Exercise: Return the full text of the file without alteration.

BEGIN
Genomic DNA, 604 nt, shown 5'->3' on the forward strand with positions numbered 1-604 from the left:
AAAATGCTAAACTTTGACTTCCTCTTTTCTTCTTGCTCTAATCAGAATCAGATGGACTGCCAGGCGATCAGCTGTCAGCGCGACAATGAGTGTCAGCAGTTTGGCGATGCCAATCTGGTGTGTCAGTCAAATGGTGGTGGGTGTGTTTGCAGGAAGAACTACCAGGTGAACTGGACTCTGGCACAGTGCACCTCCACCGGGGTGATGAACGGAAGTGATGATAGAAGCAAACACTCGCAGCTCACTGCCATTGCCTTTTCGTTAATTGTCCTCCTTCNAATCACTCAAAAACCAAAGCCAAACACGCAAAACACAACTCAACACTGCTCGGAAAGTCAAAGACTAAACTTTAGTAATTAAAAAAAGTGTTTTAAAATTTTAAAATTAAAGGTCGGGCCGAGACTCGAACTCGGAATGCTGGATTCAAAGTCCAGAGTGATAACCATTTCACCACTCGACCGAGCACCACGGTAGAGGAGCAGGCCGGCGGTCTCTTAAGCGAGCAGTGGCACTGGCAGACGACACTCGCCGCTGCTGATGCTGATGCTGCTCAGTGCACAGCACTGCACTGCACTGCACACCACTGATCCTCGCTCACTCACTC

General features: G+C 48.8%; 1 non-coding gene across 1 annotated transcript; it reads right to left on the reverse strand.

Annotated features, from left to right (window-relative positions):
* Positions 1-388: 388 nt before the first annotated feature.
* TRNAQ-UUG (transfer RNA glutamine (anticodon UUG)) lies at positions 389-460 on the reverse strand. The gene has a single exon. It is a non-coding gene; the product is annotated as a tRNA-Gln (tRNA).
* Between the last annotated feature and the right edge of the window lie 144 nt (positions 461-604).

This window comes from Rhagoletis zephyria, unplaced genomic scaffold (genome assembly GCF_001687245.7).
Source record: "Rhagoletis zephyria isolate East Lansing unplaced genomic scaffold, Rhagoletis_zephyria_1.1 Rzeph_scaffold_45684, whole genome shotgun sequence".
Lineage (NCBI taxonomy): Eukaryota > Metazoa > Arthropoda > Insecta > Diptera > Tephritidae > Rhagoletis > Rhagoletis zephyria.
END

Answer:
Genomic DNA, 604 nt, shown 5'->3' on the forward strand with positions numbered 1-604 from the left:
AAAATGCTAAACTTTGACTTCCTCTTTTCTTCTTGCTCTAATCAGAATCAGATGGACTGCCAGGCGATCAGCTGTCAGCGCGACAATGAGTGTCAGCAGTTTGGCGATGCCAATCTGGTGTGTCAGTCAAATGGTGGTGGGTGTGTTTGCAGGAAGAACTACCAGGTGAACTGGACTCTGGCACAGTGCACCTCCACCGGGGTGATGAACGGAAGTGATGATAGAAGCAAACACTCGCAGCTCACTGCCATTGCCTTTTCGTTAATTGTCCTCCTTCNAATCACTCAAAAACCAAAGCCAAACACGCAAAACACAACTCAACACTGCTCGGAAAGTCAAAGACTAAACTTTAGTAATTAAAAAAAGTGTTTTAAAATTTTAAAATTAAAGGTCGGGCCGAGACTCGAACTCGGAATGCTGGATTCAAAGTCCAGAGTGATAACCATTTCACCACTCGACCGAGCACCACGGTAGAGGAGCAGGCCGGCGGTCTCTTAAGCGAGCAGTGGCACTGGCAGACGACACTCGCCGCTGCTGATGCTGATGCTGCTCAGTGCACAGCACTGCACTGCACTGCACACCACTGATCCTCGCTCACTCACTC

General features: G+C 48.8%; 1 non-coding gene across 1 annotated transcript; it reads right to left on the reverse strand.

Annotated features, from left to right (window-relative positions):
* Positions 1-388: 388 nt before the first annotated feature.
* TRNAQ-UUG (transfer RNA glutamine (anticodon UUG)) lies at positions 389-460 on the reverse strand. The gene has a single exon. It is a non-coding gene; the product is annotated as a tRNA-Gln (tRNA).
* Between the last annotated feature and the right edge of the window lie 144 nt (positions 461-604).

This window comes from Rhagoletis zephyria, unplaced genomic scaffold (genome assembly GCF_001687245.7).
Source record: "Rhagoletis zephyria isolate East Lansing unplaced genomic scaffold, Rhagoletis_zephyria_1.1 Rzeph_scaffold_45684, whole genome shotgun sequence".
Lineage (NCBI taxonomy): Eukaryota > Metazoa > Arthropoda > Insecta > Diptera > Tephritidae > Rhagoletis > Rhagoletis zephyria.